Following our earlier update on the upgrades being planned to enhance mainnet and smart contracts functionality, we would like to share a bit more about what the teams are working on implementing by 15 September.
Core Tech Updates
Shortly after the previous core tech update, the team upgraded the mainnet to the new Zilliqa version
4.8.0. This time, the focus has been on transaction processing — more specifically, smart contracts. This version, as alluded to the other week, contains some new mitigatory features to help keep the network in good condition when smart contract processing overloads the nodes.
The most significant of these features is the exponential back-off for the gas limit, which was covered in detail in the previous tech update. Every time a view change occurs as a result of non-consensus over the Directory Service (DS) microblock, the DS nodes halve the transaction gas limit. This allows the committee to gradually reach a state where a sufficient portion of the nodes is able to process the same number of transactions, thereby ensuring the success of the next round of consensus.
This version includes another important feature- the temporary backing up of processed transactions into each shard’s local storage. This is done by the shard leader for a limited number of transaction epochs to ensure we have copies of these transactions available in the worst case scenario, such as if the shard nodes are somehow unable to send these transactions back to the lookup nodes at the end of the transaction epoch. Alongside this feature, we have also configured the shard leader to upload those same transactions to our cloud-based AWS S3 storage, to add yet another guarantee of full data availability in all situations.
In addition, there are other improvements in version
4.8.0 not directly aimed at addressing the incident described in the previous update. For one, we have moved up the storing of smart contract states earlier within the contract creation, as opposed to when the contract is first called. This way, any user can already begin to check the transaction’s states immediately after the created contract is stored in the chain. Also, nonce and gas limit checks are now enforced earlier at the point of transaction creation within the lookup nodes, so that invalid transactions are more effectively filtered out before they even get dispatched to the shards.
With these newly deployed features, the core tech team will turn their attention to preparing for the major Scilla upgrade. We will, of course, take that opportunity to also push more improvements and fixes already in the pipe, so stay tuned for more developments on this next upgrade in the coming weeks.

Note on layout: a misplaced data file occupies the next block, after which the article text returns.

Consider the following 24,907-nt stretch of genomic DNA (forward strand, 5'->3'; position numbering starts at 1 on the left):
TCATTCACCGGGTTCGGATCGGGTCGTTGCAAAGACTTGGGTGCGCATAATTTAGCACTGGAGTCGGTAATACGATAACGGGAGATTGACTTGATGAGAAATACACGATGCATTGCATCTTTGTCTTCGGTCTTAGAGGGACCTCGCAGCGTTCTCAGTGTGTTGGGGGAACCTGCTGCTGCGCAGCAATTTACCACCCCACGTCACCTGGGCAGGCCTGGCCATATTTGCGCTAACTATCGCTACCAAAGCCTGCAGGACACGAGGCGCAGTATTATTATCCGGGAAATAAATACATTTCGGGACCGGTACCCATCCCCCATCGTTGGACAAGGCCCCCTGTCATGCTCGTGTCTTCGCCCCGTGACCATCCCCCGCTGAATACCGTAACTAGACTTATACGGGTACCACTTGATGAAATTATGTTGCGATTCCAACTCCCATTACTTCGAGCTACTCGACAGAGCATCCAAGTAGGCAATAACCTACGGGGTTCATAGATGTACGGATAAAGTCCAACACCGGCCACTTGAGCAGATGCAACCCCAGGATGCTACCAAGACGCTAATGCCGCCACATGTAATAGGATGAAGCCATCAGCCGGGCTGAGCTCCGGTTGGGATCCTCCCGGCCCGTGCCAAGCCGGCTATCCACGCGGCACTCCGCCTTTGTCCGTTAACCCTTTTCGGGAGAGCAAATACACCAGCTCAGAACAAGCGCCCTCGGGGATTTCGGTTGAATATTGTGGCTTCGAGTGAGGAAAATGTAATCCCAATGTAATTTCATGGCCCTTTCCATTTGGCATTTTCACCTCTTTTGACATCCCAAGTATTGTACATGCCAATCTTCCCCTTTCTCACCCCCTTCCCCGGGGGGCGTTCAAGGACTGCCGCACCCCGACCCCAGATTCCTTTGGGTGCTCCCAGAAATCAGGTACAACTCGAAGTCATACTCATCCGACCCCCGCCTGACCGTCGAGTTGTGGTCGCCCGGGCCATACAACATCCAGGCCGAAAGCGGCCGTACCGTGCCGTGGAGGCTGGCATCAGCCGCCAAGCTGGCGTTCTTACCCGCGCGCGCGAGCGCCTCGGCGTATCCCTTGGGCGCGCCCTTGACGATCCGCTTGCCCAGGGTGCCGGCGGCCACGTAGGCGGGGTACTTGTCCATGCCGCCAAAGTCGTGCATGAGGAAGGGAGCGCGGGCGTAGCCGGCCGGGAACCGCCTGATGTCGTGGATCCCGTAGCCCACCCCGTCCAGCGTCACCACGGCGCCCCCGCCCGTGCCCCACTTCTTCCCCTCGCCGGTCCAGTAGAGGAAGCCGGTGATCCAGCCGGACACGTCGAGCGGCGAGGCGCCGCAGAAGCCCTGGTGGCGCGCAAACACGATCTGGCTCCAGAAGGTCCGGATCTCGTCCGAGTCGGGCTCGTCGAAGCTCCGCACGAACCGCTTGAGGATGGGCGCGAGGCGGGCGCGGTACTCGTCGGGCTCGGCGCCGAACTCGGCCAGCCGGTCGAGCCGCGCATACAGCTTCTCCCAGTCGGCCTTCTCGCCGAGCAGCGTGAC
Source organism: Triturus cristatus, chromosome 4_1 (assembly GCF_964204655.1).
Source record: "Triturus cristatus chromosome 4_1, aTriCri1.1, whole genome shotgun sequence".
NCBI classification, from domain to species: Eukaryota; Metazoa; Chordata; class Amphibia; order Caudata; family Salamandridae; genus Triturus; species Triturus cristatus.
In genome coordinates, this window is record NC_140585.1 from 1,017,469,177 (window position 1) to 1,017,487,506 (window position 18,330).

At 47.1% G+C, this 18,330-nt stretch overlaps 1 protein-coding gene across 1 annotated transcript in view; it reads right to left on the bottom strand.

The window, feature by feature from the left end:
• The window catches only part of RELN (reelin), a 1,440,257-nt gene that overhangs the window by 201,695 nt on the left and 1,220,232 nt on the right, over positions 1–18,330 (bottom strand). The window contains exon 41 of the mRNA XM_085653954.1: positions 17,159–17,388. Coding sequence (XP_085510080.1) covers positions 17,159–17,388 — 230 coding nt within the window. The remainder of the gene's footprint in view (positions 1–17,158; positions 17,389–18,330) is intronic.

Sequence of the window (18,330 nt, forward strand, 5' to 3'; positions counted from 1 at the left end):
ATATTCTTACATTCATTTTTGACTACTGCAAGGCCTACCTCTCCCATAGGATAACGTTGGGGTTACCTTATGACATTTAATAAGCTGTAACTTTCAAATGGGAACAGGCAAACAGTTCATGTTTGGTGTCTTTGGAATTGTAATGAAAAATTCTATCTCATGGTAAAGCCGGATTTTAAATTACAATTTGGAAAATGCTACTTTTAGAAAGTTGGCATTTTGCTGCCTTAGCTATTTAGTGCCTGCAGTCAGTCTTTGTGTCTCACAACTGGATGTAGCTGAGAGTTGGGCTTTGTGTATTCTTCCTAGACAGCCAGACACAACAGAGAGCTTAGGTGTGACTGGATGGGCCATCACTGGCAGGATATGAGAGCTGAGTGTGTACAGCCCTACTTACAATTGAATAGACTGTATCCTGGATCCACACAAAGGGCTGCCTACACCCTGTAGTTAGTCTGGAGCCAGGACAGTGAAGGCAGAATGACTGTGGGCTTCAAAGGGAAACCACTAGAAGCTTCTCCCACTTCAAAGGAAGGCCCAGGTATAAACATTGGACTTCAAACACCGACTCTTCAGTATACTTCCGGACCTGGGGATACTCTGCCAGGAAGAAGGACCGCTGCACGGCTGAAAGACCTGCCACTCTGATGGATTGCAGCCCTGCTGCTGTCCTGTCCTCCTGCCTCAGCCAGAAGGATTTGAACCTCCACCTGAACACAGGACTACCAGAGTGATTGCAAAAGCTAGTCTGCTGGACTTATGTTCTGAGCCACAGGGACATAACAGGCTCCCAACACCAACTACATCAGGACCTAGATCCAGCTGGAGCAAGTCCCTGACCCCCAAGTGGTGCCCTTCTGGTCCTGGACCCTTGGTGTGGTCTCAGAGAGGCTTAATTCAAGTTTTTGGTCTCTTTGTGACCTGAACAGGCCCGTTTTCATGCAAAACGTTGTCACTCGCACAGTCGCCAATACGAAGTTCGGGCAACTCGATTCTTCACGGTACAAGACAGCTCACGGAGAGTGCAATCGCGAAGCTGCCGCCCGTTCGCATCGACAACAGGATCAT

On the Scilla side, we have been aggressively testing the Scilla inter-process communication (IPC) protocol scheduled to be released next month via a network upgrade. Since the IPC protocol is crucial for any smart contract to run on the Zilliqa infrastructure, we have designed tests to be as comprehensive as possible:
- To this end, we first started with basic unit testing of each communicating component of the IPC protocol run on a single local machine
- Following this, we designed test vectors to specially capture corner cases and also tested the IPC protocol with a testsuite of sample contracts that includes a crowdfunding contract, a fungible token contract, a non-fungible token contract, an auction contract, a simple dex contract etc
- After local testing, we moved to network-level testing where we created a private testnet and ran all the aforementioned tests on it.
As expected, the testing revealed a few bugs that needed to be fixed. For the last phase of testing, we are currently trying to replay every single transaction that ever happened on the Ziliqa mainnet on a fresh private testnet with the objective of comparing the final state of each account on the mainnet with the one on the testnet. The two states should match.
Given that the Scilla IPC will also require changing the way each node stores the account states, we also have to test the code that will be used for data migration from the old format to the new format. This test is underway.
To sum up, we’re well on track for the next network upgrade scheduled for September.
Last but not the least, amid the heavy testing, we also ran a performance test to understand what to expect post-network upgrade. As discussed in the last biweekly post, in the current network we observe a linear degradation of a contract’s performance as the size of its state grows. Our performance and profiling experiments show that with IPC, there is no linear degradation. This is illustrated in the following figure:
The Ledger team has begun the second round of review of the Ledger app to support mainnet ZILs. All feedback received so far has been promptly addressed by us, and verified by the Ledger team. Stay tuned for an update on this once the second round of review is fully complete!
For further information, connect with us on one of our social channels: